How ordinary people can turn on their own kind and approve this punishment of the poor is beyond me, it’s time people woke up and smelt the roses and began giving a bugger about their fellow Australian and kicked ‘all’ of these conservative parties, including One Nation out of our parliaments.

Now that President Trump


Letter to the Editor

Now that President Trump has placed the Earth on a collision course with dangerous Climate Change by reneging on the USA commitment to tackle the warming of the Earth and to try to restrict that warming to under 2 degrees.

The United States is responsible for 16 per cent of Earths total carbon pollution so if they walk away from this Paris agreement, hopefully the other 195 countries, will apply sanctions to the United States to put political pressure on them to reengage and take responsibility for the carbon pollution that they produce.

Thankfully some of the states within the United States are pressing ahead with their own climate change measures which will be a significant move in assisting the global community to deal effectively with the ever present menace.


Shaun Newman

Labor is good for the economy, stupid.

Australia urgently needs a fairer redistribution of wealth the past four years have seen the tory redistribution of wealth away from the people and into the foreign corporations.

Queen Victoria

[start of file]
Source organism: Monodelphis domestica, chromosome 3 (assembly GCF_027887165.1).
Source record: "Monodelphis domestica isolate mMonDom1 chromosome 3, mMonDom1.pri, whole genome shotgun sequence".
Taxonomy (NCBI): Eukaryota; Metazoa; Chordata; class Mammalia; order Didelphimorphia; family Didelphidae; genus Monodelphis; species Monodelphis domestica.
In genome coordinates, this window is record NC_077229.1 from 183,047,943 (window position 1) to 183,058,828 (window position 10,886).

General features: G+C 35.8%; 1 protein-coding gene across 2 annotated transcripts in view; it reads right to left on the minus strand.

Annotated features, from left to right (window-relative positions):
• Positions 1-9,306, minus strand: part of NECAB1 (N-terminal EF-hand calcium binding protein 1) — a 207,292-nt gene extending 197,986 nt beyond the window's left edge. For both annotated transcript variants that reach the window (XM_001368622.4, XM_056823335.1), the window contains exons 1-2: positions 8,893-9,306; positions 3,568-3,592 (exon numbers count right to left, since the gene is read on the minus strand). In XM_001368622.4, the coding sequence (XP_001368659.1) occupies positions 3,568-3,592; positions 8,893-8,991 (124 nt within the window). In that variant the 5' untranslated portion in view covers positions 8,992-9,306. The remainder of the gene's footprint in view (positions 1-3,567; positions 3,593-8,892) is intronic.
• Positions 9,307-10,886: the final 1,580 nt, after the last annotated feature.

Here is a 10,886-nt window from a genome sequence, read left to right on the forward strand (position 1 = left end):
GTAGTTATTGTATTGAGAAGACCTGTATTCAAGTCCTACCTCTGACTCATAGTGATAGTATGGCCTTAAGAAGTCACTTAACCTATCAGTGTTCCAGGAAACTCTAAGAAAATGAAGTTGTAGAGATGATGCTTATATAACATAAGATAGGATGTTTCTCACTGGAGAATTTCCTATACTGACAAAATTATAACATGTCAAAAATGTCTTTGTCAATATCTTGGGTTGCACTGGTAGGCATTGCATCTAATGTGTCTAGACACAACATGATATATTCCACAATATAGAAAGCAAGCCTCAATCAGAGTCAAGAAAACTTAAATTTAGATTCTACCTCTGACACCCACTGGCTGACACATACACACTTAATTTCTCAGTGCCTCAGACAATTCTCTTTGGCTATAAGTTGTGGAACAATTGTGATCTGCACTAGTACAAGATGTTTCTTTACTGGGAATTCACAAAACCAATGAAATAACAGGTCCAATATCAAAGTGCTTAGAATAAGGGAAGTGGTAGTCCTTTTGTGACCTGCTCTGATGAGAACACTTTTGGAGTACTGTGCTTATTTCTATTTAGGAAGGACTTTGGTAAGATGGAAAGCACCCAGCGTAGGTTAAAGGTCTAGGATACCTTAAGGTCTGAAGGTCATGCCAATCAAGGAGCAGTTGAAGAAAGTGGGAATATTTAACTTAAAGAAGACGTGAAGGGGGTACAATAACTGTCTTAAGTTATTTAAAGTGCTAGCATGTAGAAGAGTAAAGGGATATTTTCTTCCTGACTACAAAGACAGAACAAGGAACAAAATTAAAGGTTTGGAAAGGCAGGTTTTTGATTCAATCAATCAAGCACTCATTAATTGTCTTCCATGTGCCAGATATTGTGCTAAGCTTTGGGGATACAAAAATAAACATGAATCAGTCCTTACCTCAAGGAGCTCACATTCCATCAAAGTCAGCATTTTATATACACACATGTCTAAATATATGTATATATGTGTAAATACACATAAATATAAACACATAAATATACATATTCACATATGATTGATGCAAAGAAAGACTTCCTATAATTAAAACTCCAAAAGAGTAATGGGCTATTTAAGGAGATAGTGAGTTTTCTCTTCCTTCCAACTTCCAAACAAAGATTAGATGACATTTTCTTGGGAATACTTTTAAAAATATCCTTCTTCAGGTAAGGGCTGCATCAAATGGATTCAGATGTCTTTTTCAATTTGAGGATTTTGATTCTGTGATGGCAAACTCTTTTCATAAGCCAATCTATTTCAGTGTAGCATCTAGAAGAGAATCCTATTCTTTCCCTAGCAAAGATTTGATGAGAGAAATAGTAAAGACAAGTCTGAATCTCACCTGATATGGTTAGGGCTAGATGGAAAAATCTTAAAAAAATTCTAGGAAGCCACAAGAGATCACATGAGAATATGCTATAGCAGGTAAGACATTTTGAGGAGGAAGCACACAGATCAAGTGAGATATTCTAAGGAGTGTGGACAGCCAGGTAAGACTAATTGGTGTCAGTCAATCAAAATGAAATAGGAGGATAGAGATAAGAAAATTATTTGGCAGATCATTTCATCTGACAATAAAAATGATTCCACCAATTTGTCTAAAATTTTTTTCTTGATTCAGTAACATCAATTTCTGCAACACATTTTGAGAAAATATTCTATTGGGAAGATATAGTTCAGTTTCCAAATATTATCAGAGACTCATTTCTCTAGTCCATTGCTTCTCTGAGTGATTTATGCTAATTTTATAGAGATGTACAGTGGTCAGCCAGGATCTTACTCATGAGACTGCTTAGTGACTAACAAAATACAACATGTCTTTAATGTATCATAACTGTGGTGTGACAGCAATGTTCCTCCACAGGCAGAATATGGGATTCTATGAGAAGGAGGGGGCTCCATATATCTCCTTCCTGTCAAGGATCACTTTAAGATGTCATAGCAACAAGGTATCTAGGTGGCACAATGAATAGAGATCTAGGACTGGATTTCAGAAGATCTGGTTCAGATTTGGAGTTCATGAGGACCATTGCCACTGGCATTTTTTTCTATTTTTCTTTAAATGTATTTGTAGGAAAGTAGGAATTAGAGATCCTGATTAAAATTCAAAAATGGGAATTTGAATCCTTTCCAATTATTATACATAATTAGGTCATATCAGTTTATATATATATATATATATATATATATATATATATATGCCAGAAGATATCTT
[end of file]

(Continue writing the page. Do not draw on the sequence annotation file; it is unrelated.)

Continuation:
Fair. As soon as Turnbull started peppering every statement about his 2017 Budget with the word fair, it was obvious he was responding to focus group results which said the main problem with the previous three Liberal budgets were that they were not fair. And, like an ideology that has sprung a leak, the Liberals were suddenly framed as ‘Labor-lite’, as if saying ‘we are fair’ and actually being fair were exactly the same thing. They aren’t.

I argue that the fact that the word ‘fair’ conjures a Labor frame is a bad thing for Labor and for this reason, Labor should stop using it. There are two reasons the word ‘fair’ needs to go. The first is that ‘fair’ means a completely different thing to each individual. Its subjectivity makes it a nice idea in theory, but a hopeless adjective in practice. The other reason is that the idea…

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On cultural appropriation

No Place For Sheep

I spent a considerable amount of time today arguing that cultural appropriation is not necessarily the same thing as fiction writers creating characters, and that it’s a disservice to everyone for the two to be conflated. Good arguments on this topic are explored here and here:

It is no longer enough to say that you merely disagree with something. Rather, the author must be stigmatized as a sort of dangerous thought criminal.

That being said, there are writers who use stereotypes. This is offensive, hurtful and likely harmful. It is also bad writing.